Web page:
BALTIMORE (CBS BALTIMORE) — As next week’s foreign policy debate looms, there is growing pessimism among American voters on democracy in the Middle East.
Nearly six-in-ten Americans (57 percent) do not believe the changes in the Middle East will lead to lasting improvements for people living in the affected countries, up sharply from 43 percent in April 2011, according to a recent Pew Research Center study.
And a majority of Americans (54 percent) continue to say it is more important to have stable governments in the Middle East, even if there is less democracy in the region. Just 30 percent say democratic governments are more important, even if there is less stability.
The public has long favored tough measures to prevent Iran from developing nuclear weapons, and 56 percent now say it is more important to take a firm stand against Iran’s nuclear program.
Meanwhile 35 percent say it is more important to avoid a military conflict. In January, 50 percent favored taking a firm stand against Iran and 41 percent said it was more important to avoid a confrontation.
The national survey by the Pew Research Center for the People & the Press, conducted Oct. 4-7, 2012 among 1,511 adults, including 1,201 registered voters, finds that Barack Obama and Mitt Romney run about even on most foreign policy issues.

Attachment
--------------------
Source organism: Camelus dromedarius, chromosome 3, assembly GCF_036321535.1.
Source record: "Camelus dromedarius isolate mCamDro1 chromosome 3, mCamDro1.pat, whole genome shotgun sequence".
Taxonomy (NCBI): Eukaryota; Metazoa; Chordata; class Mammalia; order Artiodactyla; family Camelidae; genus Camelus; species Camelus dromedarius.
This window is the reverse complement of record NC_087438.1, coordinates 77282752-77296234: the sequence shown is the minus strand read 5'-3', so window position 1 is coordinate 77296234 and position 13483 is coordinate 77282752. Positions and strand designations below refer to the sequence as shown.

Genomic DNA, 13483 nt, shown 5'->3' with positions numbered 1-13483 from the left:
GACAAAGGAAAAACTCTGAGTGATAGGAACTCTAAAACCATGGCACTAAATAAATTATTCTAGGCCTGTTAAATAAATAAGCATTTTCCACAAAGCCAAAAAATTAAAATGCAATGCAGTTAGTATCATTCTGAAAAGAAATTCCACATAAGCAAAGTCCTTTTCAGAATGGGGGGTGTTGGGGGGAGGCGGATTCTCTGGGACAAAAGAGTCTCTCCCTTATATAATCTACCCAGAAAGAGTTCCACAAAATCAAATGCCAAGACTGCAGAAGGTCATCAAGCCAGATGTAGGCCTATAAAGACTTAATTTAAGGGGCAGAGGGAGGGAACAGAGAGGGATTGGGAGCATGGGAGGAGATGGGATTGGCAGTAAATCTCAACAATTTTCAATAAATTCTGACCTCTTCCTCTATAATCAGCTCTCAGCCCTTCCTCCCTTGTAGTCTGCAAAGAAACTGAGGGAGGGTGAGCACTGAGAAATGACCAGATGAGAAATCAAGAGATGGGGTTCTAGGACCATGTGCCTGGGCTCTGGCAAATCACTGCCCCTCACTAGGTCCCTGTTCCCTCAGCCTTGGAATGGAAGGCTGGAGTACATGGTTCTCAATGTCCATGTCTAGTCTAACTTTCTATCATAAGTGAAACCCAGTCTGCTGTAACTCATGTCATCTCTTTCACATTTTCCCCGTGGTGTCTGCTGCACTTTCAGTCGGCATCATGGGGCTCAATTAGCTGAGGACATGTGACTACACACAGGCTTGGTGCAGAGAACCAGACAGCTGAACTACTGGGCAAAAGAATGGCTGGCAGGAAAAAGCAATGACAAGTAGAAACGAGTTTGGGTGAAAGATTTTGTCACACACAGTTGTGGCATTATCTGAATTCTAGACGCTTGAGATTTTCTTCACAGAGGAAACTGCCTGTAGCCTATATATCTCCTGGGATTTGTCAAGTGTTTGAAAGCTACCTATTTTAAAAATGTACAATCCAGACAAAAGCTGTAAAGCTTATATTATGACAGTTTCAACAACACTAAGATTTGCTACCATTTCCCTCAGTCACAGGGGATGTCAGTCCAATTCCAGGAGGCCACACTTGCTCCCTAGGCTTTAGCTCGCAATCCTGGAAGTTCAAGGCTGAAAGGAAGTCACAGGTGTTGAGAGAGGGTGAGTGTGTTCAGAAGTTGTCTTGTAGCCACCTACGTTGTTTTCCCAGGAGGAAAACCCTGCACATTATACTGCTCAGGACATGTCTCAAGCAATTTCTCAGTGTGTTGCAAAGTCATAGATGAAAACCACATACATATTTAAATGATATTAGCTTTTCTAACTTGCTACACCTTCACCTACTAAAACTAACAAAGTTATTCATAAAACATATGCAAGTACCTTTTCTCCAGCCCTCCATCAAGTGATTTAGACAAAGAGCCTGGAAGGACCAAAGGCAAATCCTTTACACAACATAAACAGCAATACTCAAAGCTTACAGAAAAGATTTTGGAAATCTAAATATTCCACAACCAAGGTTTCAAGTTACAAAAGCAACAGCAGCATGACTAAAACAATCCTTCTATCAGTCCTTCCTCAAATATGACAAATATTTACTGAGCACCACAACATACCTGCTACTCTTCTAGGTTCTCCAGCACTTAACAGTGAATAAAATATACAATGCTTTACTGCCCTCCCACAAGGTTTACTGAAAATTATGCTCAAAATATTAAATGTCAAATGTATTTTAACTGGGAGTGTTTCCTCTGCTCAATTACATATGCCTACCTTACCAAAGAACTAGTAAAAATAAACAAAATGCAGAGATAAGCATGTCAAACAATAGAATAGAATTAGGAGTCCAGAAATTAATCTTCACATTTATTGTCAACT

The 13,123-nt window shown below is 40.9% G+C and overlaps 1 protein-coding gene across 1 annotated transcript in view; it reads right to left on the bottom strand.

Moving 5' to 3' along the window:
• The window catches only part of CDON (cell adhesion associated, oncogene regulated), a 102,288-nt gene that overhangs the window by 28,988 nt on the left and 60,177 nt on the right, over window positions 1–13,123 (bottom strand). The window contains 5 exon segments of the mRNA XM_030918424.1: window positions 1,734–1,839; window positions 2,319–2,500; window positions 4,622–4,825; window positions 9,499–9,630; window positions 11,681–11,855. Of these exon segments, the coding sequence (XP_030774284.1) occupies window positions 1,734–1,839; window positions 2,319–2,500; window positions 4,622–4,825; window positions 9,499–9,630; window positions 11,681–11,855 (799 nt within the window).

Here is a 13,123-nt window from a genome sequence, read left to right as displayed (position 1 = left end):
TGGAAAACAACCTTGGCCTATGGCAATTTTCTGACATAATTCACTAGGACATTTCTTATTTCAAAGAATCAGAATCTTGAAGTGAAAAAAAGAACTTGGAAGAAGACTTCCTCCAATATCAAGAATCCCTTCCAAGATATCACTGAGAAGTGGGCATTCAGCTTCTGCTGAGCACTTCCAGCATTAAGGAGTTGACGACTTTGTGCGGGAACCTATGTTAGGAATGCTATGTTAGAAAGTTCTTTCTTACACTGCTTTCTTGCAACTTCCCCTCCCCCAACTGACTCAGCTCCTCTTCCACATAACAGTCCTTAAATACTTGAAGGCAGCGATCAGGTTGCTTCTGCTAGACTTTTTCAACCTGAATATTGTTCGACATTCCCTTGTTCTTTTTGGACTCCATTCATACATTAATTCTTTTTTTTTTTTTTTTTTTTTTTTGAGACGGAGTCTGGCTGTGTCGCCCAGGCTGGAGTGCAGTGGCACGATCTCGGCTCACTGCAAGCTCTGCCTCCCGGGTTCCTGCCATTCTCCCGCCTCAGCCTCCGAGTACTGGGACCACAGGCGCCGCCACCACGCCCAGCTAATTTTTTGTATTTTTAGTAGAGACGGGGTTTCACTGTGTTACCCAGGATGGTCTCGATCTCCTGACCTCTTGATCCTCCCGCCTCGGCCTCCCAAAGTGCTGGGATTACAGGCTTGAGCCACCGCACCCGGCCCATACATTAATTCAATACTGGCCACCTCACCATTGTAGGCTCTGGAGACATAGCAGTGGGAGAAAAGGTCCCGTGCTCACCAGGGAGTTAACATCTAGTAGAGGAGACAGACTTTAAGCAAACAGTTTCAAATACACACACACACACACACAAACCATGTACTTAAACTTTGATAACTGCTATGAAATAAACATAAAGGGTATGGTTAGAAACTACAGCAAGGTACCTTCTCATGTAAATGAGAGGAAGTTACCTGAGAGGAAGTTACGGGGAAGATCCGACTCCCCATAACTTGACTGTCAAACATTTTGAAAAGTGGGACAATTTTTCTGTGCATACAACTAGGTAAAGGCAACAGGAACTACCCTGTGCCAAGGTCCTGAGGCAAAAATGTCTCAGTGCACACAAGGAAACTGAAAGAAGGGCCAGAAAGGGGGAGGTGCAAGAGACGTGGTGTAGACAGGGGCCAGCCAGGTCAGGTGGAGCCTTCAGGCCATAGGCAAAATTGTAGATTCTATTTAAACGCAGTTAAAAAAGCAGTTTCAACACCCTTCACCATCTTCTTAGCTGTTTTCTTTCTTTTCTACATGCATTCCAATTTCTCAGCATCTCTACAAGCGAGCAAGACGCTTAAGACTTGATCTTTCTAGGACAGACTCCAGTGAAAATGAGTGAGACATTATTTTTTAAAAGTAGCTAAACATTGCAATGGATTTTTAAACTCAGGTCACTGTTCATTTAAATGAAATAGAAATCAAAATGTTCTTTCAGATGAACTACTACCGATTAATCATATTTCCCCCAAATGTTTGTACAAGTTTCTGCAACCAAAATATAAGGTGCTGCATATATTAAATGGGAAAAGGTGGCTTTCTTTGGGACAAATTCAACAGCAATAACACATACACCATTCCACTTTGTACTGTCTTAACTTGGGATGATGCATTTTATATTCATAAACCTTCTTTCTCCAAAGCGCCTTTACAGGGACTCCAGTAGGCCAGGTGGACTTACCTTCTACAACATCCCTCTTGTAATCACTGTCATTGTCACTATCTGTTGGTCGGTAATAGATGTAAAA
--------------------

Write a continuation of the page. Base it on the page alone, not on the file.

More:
On the question of who can do a better job making wise decisions about foreign policy, 47 percent of voters favor Obama and 43 percent Romney. This represents a substantial gain for Romney, who trailed Obama by 15 points on foreign policy issues in September. Romney gained on several domestic issues as well, including the deficit and jobs.
A separate survey finds that the public is divided over the Obama administration’s handling of last month’s terrorist attack on the U.S. consulate in Libya, which killed U.S. ambassador Chris Stevens and three other Americans. The administration’s handling of the attack became a major point of contention in the Oct. 16 debate between Obama and Romney.